Least Bittern
(Ixobrychus exilis)

Summary

Picture of bird
© John Reaume
For additional photos and vocalizations, visit Dendroica. (Link opens in a new window.)

An elusive marsh bird, the Least Bittern breeds primarily in southern Ontario but also in southern Manitoba, Quebec and the Maritimes. The Great Lakes Marsh Monitoring Program and Atlas of the Breeding Birds of Ontario suggest a decrease across much of the species' range, though the reliability of this assessment is considered low. The Least Bittern was designated as Special Concern by the Committee on the Status of Endangered Wildlife in Canada (COSEWIC) in 1988 and 1999, and re-classified as Threatened in 2001 and 2009 because of its small population size and probable decline (COSEWIC 2009c). This species has been identified as a priority for conservation and/or stewardship in one or more Bird Conservation Region Strategies in Canada.

Designations

Listing of the main designations for the species
DesignationStatusDateSubspecies, population
COSEWIC (Canada)Threatened2009 
SARA (Canada)Threatened2003 
IUCN (Global)Least Concern2012 
Wild Species (Canada)At Risk2010 
Bird Conservation Region StrategyPriority Species2013 

Population status

Geographic areaStatusReliability
CanadaModerate DecreaseLow
 

Population estimate

Canada1,000 - 10,000 breeding birds
 

Distribution maps

 

Migration strategy, occurrence

Short-distance migrant

Responsibility for conservation of world population

CanadaLow

Conservation and management

Although its secretive nature and poor detectability have restricted knowledge of many aspects of Least Bittern ecology, wetland habitat loss is likely the primary driver of population declines (Poole et al. 2009). With a preference for large shallow marshes with emergent vegetation, this species has suffered a rapid reduction in possible breeding sites in the core of its range in southern Ontario, where over 90% of original wetlands have been destroyed or altered by agricultural development (COSEWIC 2009c). Fragmentation and contamination of remaining wetlands and anthropogenic disturbance to breeding birds may limit the Least Bittern's recovery from currently low abundance, while monitoring and conservation efforts are complicated by its discontinuous breeding distribution (Poole et al. 2009, COSEWIC 2009c). The spread of invasive plants that crowd out native emergent vegetation (Wilcox et al. 2003, Lavoie et al. 2003) and unnatural water level fluctuations in impounded wetlands (e.g., Jobin et al. 2011) may lead to changes in composition of marsh vegetation and degradation of nesting habitat. For information on the legal status of this species under the Species at Risk Act (SARA) and to view the proposed Recovery Strategy, see the SARA Registry.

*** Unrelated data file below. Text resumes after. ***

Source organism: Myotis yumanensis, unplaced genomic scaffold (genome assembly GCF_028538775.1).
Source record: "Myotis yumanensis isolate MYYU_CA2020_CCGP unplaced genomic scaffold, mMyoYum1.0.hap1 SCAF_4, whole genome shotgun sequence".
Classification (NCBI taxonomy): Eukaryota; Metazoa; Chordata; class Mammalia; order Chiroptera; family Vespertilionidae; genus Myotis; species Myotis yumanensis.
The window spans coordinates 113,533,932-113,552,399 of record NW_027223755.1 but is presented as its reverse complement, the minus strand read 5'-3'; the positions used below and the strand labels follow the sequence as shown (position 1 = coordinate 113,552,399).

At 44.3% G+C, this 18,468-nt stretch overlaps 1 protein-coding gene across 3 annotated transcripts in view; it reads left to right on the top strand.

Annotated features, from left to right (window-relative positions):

Bird conservation region strategies

Environment and Climate Change Canada and partners have developed Bird Conservation Region Strategies in each of Canada’s Bird Conservation Regions (BCRs). In these strategies, selected species are identified as priorities for one or more of the following reasons:

  • conservation concerns (i.e., species vulnerable due to population size, distribution, population trend, abundance, or threats)
  • stewardship responsibilities (i.e., species that typify the regional avifauna or have a large proportion of their range or population in the sub-region)
  • management concerns (i.e., species that require ongoing management because of their socio-economic importance as game species, or because of their impacts on other species or habitats)
  • other concerns (i.e., species deemed a priority by regional experts for other reasons than those listed above or because they are listed as species at risk or concern at the provincial level)

Select any of the sub-regions below to view the BCR strategy for additional details.

BCRs, marine biogeographic units, and sub-regions in which the species is listed as a priority
RegionSub-region and priority type
Atlantic Northern ForestsAtlantic Northern Forests, sub-region and priority type: Atlantic Region - New Brunswick
Atlantic Northern ForestsAtlantic Northern Forests, sub-region and priority type: Quebec Region
Boreal Hardwood TransitionBoreal Hardwood Transition, sub-region and priority type: Ontario Region
Lower Great Lakes/St. Lawrence PlainLower Great Lakes/St. Lawrence Plain, sub-region and priority type: Ontario Region
Lower Great Lakes/St. Lawrence PlainLower Great Lakes/St. Lawrence Plain, sub-region and priority type: Quebec Region
Prairie PotholesPrairie Potholes, sub-region and priority type: Prairie and Northern Region
 

References